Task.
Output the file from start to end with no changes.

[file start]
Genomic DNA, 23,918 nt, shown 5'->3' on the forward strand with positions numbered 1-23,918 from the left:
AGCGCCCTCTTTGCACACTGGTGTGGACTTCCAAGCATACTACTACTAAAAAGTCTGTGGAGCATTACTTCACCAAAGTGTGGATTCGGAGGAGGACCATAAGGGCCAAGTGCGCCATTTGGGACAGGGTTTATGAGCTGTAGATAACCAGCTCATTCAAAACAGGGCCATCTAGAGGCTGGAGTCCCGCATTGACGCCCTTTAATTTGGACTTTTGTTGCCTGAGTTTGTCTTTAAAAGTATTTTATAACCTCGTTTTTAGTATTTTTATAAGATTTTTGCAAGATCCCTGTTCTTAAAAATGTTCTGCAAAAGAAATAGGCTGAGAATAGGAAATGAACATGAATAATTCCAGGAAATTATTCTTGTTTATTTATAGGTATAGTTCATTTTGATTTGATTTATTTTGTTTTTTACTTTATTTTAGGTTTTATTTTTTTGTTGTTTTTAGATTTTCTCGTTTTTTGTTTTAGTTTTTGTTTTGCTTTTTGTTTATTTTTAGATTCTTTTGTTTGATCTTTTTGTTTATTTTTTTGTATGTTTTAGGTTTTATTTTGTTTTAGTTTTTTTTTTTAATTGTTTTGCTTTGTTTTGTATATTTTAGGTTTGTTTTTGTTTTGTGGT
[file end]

Genomic DNA, 23,918 nt, shown 5'->3' on the forward strand with positions numbered 1-23,918 from the left:
AGCGCCCTCTTTGCACACTGGTGTGGACTTCCAAGCATACTACTACTAAAAAGTCTGTGGAGCATTACTTCACCAAAGTGTGGATTCGGAGGAGGACCATAAGGGCCAAGTGCGCCATTTGGGACAGGGTTTATGAGCTGTAGATAACCAGCTCATTCAAAACAGGGCCATCTAGAGGCTGGAGTCCCGCATTGACGCCCTTTAATTTGGACTTTTGTTGCCTGAGTTTGTCTTTAAAAGTATTTTATAACCTCGTTTTTAGTATTTTTATAAGATTTTTGCAAGATCCCTGTTCTTAAAAATGTTCTGCAAAAGAAATAGGCTGAGAATAGGAAATGAACATGAATAATTCCAGGAAATTATTCTTGTTTATTTATAGGTATAGTTCATTTTGATTTGATTTATTTTGTTTTTTACTTTATTTTAGGTTTTATTTTTTTGTTGTTTTTAGATTTTCTCGTTTTTTGTTTTAGTTTTTGTTTTGCTTTTTGTTTATTTTTAGATTCTTTTGTTTGATCTTTTTGTTTATTTTTTTGTATGTTTTAGGTTTTATTTTGTTTTAGTTTTTTTTTTTAATTGTTTTGCTTTGTTTTGTATATTTTAGGTTTGTTTTTGTTTTGTGGT